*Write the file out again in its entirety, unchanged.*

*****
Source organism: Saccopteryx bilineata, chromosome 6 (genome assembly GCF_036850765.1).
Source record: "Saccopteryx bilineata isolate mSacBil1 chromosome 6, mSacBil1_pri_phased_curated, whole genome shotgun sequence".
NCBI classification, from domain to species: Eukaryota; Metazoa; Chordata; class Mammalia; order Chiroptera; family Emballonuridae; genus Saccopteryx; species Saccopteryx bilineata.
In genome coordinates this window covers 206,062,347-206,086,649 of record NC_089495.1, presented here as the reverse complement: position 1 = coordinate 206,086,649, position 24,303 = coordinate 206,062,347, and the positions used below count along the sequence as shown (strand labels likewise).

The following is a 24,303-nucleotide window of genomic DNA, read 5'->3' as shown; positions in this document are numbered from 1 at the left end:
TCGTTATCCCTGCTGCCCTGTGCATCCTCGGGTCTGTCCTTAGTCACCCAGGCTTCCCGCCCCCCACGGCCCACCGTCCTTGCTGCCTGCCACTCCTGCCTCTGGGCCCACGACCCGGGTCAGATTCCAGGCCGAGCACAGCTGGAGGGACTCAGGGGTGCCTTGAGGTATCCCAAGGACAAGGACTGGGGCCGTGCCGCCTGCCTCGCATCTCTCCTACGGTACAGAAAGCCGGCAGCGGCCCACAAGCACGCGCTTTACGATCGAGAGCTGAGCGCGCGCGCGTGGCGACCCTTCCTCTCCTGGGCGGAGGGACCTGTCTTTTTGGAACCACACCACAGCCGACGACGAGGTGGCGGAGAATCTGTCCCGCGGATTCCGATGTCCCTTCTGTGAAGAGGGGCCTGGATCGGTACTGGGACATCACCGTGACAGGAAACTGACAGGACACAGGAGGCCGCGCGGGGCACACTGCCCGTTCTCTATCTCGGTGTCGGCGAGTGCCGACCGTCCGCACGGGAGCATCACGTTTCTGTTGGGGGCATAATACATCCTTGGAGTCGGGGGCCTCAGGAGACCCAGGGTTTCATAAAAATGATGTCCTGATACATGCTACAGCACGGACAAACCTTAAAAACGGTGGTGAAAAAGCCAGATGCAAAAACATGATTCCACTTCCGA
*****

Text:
Source organism: Saccopteryx bilineata, chromosome 6 (genome assembly GCF_036850765.1).
Source record: "Saccopteryx bilineata isolate mSacBil1 chromosome 6, mSacBil1_pri_phased_curated, whole genome shotgun sequence".
NCBI classification, from domain to species: Eukaryota; Metazoa; Chordata; class Mammalia; order Chiroptera; family Emballonuridae; genus Saccopteryx; species Saccopteryx bilineata.
In genome coordinates this window covers 206,062,347-206,086,649 of record NC_089495.1, presented here as the reverse complement: position 1 = coordinate 206,086,649, position 24,303 = coordinate 206,062,347, and the positions used below count along the sequence as shown (strand labels likewise).

The following is a 24,303-nucleotide window of genomic DNA, read 5'->3' as shown; positions in this document are numbered from 1 at the left end:
TCGTTATCCCTGCTGCCCTGTGCATCCTCGGGTCTGTCCTTAGTCACCCAGGCTTCCCGCCCCCCACGGCCCACCGTCCTTGCTGCCTGCCACTCCTGCCTCTGGGCCCACGACCCGGGTCAGATTCCAGGCCGAGCACAGCTGGAGGGACTCAGGGGTGCCTTGAGGTATCCCAAGGACAAGGACTGGGGCCGTGCCGCCTGCCTCGCATCTCTCCTACGGTACAGAAAGCCGGCAGCGGCCCACAAGCACGCGCTTTACGATCGAGAGCTGAGCGCGCGCGCGTGGCGACCCTTCCTCTCCTGGGCGGAGGGACCTGTCTTTTTGGAACCACACCACAGCCGACGACGAGGTGGCGGAGAATCTGTCCCGCGGATTCCGATGTCCCTTCTGTGAAGAGGGGCCTGGATCGGTACTGGGACATCACCGTGACAGGAAACTGACAGGACACAGGAGGCCGCGCGGGGCACACTGCCCGTTCTCTATCTCGGTGTCGGCGAGTGCCGACCGTCCGCACGGGAGCATCACGTTTCTGTTGGGGGCATAATACATCCTTGGAGTCGGGGGCCTCAGGAGACCCAGGGTTTCATAAAAATGATGTCCTGATACATGCTACAGCACGGACAAACCTTAAAAACGGTGGTGAAAAAGCCAGATGCAAAAACATGATTCCACTTCCGA